The stance of the British Empire during the Greek War of Independence underwent a significant transformation throughout the various stages of the war. Initially, the British government actually maintained a pro-Ottoman position. This was primarily driven by geopolitical concerns and the desire to protect its mercantile interests in the region. As is understandable, every disruption to the status quo is normally seen by the established world order as a nuance rather than a welcoming event.

Britain primarily feared that due to Russia’s underlying sympathy towards the Greek cause, an eventuality of direct or indirect Russian control over Greece could threaten Britain’s access to India and disrupt lucrative trade routes in the Aegean Sea and Levant. Additionally, the then British-held Ionian Islands were also a factor that played a crucial role in Britain’s cautious approach, as there were concerns about the war spilling over into British territories and dragging Britain into the war.

The portrait of George Canning
George Canning served as Foreign Secretary and briefly as Prime Minister of the United Kingdom during the Greek Revolution. His statue now adorns a central square in Athens. Credit: Thomas Lawrence – Art UK, Wikimedia Commons, Public Domain

Despite the official stance of the British government, however, there was considerable public sympathy for the Greek cause within the United Kingdom. Philhellenism, which is a movement that supported the Greeks, had a strong influence on British society, particularly among the Philosophical Radicals, the Whigs, and the Evangelicals. These influential groups actively supported the Greek revolution and did so through financial assistance and advocacy in favor of the Greek positions within the British elite. The London Greek Committee played also a crucial role in mobilizing valuable support and shaping public opinion even more in favor of the Greeks.

As the years went by and the conflict prolonged, the official position of Britain began to shift. The realization, on behalf of the British political elite, that a protracted war could leave room for greater Russian involvement in the Aegean and the Mediterranean, made Britain change gear. This fundamental aspect of the geopolitical reality of the time, along with a couple of other issues, such as the intervention of Egypt in support of the Turks and the fear of the Morea (Peloponnese) being resettled with Muslims, prompted Britain to reconsider its support for the Ottoman Empire.

Major diplomatic efforts to mediate peace deals were attempted. However, they all proved unsuccessful. This encouraged Britain to consider recognizing an outright Greek independence as a means to pressuring the Ottomans into negotiations. Such a fundamental shift on behalf of the British culminated in the UK forming an alliance with Russia and France, which directly intervened against the Ottomans. This Christian bloc resulted in the decisive Battle of Navarino in 1827 and paved the way for the final recognition of Greek independence through the London Protocol of 1830.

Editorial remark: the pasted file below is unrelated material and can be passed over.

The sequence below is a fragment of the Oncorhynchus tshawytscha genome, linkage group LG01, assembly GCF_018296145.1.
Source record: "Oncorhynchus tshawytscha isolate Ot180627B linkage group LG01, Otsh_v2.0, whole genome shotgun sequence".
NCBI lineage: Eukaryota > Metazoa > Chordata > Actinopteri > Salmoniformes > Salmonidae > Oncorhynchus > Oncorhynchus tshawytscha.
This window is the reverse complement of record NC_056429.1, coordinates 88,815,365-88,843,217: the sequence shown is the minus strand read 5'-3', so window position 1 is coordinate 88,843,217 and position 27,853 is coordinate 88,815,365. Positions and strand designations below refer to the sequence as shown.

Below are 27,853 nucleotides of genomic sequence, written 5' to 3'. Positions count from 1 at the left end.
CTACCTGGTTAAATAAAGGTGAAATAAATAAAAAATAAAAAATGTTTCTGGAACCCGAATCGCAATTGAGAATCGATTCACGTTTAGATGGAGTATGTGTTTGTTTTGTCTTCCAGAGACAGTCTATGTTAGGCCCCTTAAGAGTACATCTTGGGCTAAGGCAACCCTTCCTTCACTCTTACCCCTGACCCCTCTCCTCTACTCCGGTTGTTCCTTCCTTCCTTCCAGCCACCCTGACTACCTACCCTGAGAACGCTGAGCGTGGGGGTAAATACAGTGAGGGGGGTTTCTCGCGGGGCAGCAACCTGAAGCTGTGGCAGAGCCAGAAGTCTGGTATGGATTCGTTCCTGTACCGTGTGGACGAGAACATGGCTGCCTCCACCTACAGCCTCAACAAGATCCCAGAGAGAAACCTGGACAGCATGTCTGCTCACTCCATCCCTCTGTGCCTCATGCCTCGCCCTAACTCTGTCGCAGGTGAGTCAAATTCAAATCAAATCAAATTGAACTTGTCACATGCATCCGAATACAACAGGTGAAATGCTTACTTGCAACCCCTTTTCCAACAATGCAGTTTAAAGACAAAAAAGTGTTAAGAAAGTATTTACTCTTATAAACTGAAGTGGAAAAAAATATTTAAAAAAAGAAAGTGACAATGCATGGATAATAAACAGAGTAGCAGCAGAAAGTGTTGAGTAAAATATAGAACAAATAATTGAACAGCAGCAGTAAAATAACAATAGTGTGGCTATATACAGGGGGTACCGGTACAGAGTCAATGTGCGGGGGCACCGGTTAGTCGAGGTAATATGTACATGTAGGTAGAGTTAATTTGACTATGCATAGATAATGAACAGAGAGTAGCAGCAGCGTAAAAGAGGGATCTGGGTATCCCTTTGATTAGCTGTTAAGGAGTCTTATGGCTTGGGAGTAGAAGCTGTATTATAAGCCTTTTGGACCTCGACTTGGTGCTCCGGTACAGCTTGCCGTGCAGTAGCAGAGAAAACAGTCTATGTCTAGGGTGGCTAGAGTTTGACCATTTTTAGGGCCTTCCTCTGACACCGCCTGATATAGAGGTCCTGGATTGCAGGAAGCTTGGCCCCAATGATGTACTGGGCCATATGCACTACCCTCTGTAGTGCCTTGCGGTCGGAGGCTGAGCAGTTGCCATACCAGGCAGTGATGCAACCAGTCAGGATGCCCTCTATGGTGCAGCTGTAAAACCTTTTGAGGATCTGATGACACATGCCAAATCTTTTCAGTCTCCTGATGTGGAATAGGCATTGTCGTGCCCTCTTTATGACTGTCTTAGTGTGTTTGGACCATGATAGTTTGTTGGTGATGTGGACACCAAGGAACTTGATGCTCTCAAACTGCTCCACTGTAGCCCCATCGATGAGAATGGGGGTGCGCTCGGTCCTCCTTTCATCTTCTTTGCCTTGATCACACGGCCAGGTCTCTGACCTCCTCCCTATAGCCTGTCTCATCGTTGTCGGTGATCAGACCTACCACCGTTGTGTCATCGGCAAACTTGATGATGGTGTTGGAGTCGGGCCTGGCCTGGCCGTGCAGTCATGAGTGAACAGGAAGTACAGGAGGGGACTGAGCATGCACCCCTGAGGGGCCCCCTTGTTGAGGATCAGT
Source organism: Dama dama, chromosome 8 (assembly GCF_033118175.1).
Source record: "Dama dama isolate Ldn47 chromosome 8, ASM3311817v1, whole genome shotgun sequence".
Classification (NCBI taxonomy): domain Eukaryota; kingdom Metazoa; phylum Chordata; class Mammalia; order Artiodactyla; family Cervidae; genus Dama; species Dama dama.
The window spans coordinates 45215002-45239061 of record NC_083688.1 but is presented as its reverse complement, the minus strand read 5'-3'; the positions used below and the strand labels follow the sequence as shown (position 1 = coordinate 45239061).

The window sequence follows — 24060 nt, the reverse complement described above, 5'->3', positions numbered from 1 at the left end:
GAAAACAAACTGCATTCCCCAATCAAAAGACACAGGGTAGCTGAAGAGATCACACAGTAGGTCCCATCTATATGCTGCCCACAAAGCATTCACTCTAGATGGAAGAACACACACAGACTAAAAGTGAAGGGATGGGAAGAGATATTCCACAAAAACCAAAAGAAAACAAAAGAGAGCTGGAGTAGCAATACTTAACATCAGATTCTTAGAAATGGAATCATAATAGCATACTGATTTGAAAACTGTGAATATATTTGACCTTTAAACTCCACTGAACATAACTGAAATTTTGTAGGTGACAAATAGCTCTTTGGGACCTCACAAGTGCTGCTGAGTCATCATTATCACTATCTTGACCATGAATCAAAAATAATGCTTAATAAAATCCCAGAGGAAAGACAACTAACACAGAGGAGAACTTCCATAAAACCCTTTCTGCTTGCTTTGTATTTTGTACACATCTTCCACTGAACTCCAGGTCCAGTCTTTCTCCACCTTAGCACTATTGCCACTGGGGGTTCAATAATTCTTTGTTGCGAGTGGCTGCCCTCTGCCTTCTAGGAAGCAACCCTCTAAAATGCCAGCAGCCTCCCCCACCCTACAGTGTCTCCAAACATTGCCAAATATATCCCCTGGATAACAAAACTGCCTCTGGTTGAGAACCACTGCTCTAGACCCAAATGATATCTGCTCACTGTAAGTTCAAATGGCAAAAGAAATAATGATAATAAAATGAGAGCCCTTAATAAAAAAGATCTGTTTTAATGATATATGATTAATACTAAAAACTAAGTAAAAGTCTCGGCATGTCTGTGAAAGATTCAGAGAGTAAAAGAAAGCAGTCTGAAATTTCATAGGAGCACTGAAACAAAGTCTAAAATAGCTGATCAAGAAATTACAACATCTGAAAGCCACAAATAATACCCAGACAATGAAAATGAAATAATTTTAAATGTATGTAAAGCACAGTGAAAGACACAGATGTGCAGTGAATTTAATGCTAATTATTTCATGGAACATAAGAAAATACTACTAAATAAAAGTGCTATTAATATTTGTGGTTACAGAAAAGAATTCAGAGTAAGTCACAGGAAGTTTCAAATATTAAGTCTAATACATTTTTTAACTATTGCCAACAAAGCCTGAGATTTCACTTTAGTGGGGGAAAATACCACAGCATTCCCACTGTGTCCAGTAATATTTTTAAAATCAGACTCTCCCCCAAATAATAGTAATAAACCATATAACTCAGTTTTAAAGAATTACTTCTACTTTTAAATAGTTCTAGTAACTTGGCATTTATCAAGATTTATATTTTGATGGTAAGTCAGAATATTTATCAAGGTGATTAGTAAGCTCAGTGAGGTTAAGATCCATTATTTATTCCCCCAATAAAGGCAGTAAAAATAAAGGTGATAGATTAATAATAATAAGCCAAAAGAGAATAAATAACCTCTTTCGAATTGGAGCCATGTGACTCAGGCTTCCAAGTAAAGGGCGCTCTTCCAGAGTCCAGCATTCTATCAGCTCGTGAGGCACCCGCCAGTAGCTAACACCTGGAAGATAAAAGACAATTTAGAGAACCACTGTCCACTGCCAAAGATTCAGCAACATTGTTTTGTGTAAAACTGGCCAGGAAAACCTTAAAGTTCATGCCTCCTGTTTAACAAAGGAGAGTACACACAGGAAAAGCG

The French and their approach to the Greek War of Independence

The stance of France in the Greek War of Independence evolved from initially being stuck to neutrality to active military and diplomatic support for the Greek cause. Even though there was widespread sympathy among the French public and intellectual circles, the official French government initially maintained a policy of clear neutrality. This stance was also influenced by broader strategic interests that the French had in preserving the established balance of power in Europe and the Eastern Mediterranean. There were also concerns among senior political and military circles in Paris that provoking a conflict with the Ottoman Empire could potentially benefit France’s rivals, such as Britain and Russia.

The portrait of Louis XVIII
Louis XVIII had been restored to the throne in 1814 following Napoleon’s initial abdication and continued to reign in France until his death on September 16, 1824. Credit: Francois Gerard, Wikimedia Commons, Public Domain

Nonetheless, and in a similar way to that of the British, French policy began to shift as the war progressed. French Philhellenes played a significant role, mainly in supporting the Greek struggle, both through direct participation in the fighting and by providing crucial military expertise to Greek fighters, who needed the additional training if they had any hopes of success against the organized Ottoman military.

Charles Nicolas Fabvier, in particular, was instrumental in organizing the modern Greek regular army. French ships took part and fought for the Greeks in the pivotal Battle of Navarino in 1827. It was a decisive moment in securing the coveted Greek independence.

In 1828, in particular, France, along with Britain and Russia, formally decided and committed to mediating the question of full Greek independence through the Treaty of London. This marked a fundamentally significant shift towards active support for the Greek cause on behalf of the French, who only a few years prior were vowing to neutrality.

Subsequently, French authorities decided a French expeditionary corps was to be dispatched to Greece to assist the Greek fighters in clearing the country of remaining Ottoman garrisons. This military intervention, alongside the multiple diplomatic efforts, played a pivotal role in the eventual recognition of Greek independence from the three main European powers. The engagement of France in Greece also reflected the broader strategy of Paris of expanding its influence in the Eastern Mediterranean. In this way, the French hoped to counterbalance British maritime interests in the region.

The role of the big powers of Europe, England, France and Russia

The Greek War of Independence was a conflict that saw a remarkable evolution in the stances of Russia, Britain, and France alike. From primarily initial positions of neutrality or even opposition, these major European powers gradually shifted towards more active support for the Greek cause to an all-in military engagement against the Ottomans. This gradual but fundamental transformation was driven by a complex geopolitical triangle of ideological sympathy, strategic interests, and international diplomacy.

The involvement of these three powers, through military intervention, diplomatic efforts, and, finally, the Treaty of London, was crucial in shaping and finalizing the outcome of the war and the establishment of Greece as a fully sovereign and independent state.